He doesn’t kill his victims so much as he ravages them, breaking their necks and ripping their throats out with his teeth. We watch this occur again and again: an unsuspecting person walks into frame, and we scream at the monitors in hopes that the next victim will see the shadow creeping behind her. But he or she never does.

It’s horrifying, yet I know that I am the only one who can end this terror, that the others in the waiting room are looking to me to save them. I know that I could search the floors above and find this monster, but it would mean leaving my daughter behind. And I can’t do that. It scares me more than anything. I’m stuck there in this stasis, caught between the social pressure to eradicate this horror and the paternal instinct to stay and protect my daughter.

Let’s start with the hospital setting first, since it played such a visual role in my dream. I see this ancient, massive edifice, with its barred windows and multiple floors, as a representation of a labyrinth, symbolizing a feeling of being trapped and needing to get to the center of something. In this case, that center is the lair of the killer, whom I will get to in a moment. This labyrinth is a hospital, or institution, so perhaps I am feeling trapped by the obligations of my work. This would make sense, since I am caught between the choices of spending time with my daughter versus the obligations of my job (eradicating the killer in my dream).

I found the age of the hospital, a relic of some forgotten era, interesting, since it contrasts so much with my general experience and impressions of hospitals as sterile, white environments. This could mean that this is an issue that I have been unconsciously struggling with for quite some time.

The closed-circuit security monitors create a voyeuristic element to the dream, a separation between the object (the killer) and the self. The fact that the monitors display black and white security images of the killings seems to heighten this sense of objectivity. I am looking at the problem from a distance, perhaps a distance that I can’t achieve in my conscious life, and thus, better able to recognize the issue or make a decision.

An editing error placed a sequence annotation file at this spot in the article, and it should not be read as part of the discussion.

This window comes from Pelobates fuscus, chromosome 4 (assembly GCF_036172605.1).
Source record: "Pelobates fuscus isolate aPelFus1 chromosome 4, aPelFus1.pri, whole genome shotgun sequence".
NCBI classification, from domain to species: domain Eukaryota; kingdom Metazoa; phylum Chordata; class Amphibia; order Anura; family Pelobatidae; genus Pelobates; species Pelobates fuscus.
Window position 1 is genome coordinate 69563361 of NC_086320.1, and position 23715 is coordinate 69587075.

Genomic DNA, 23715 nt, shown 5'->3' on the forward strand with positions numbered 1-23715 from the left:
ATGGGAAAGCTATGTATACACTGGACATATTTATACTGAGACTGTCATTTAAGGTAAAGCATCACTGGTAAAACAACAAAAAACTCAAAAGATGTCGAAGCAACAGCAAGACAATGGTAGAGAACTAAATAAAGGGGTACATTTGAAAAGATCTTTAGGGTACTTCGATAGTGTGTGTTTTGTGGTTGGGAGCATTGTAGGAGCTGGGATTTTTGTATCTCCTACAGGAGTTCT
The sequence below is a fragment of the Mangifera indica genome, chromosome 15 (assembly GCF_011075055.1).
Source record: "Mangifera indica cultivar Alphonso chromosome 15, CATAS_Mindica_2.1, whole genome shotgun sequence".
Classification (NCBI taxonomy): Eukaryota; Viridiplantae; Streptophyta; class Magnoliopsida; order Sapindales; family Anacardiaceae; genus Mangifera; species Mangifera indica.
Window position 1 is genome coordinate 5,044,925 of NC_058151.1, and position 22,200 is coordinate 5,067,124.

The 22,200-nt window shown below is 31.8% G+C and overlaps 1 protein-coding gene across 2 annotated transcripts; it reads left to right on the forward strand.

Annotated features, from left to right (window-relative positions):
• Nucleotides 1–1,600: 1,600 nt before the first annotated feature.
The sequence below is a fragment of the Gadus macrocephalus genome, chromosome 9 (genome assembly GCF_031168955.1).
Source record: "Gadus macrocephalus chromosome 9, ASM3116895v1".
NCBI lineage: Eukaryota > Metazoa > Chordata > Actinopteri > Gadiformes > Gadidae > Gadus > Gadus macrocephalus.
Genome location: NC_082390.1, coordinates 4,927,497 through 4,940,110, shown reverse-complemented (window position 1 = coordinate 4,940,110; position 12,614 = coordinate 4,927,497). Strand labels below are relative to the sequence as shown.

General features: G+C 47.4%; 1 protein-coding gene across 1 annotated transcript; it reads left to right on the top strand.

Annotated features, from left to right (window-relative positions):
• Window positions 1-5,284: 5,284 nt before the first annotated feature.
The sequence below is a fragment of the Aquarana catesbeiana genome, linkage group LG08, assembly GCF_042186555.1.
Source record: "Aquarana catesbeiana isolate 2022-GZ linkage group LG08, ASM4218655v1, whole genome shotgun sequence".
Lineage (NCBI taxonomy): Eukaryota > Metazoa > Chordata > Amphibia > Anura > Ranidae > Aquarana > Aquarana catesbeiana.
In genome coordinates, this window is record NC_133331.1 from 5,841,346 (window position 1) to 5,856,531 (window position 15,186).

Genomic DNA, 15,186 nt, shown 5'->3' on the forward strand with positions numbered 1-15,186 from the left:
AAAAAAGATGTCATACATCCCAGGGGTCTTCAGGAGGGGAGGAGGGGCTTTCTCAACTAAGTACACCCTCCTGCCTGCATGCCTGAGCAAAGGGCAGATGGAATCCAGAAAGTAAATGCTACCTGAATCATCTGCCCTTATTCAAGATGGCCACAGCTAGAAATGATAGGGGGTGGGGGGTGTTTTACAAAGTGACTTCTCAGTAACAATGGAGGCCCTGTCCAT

Then there is the killer. At first, I was quite disturbed by this figure in my dream, worried that perhaps the killer represented a horrific shadow that I was repressing (seriously; he ripped the throat out of a lady with his teeth!). But I decided that the terrible nature of this image was merely representing the intensity of the issue in my mind. I desperately wanted to meet my obligations (eradicate the killer), but to do so meant that I must abandon—if even for a brief time—my daughter.  And perhaps this was the shadow, my professional ambition that was encroaching on my personal and familial life.

My response to reflecting upon this dream was to re-evaluate the time I spent at home on my work, and recommit myself to spending quality, personal time with my daughter. I haven’t had any anxiety dreams (at least of this sort) since.

Certainly the argument can be made that one can overanalyze one’s dreams, but the simple act of recording and reviewing a dream can provide insight into the various theories of myth, Jungian psychology, and philosophy, and in turn develop a stronger control of the rhetorical use of the unconscious mind in one’s writing.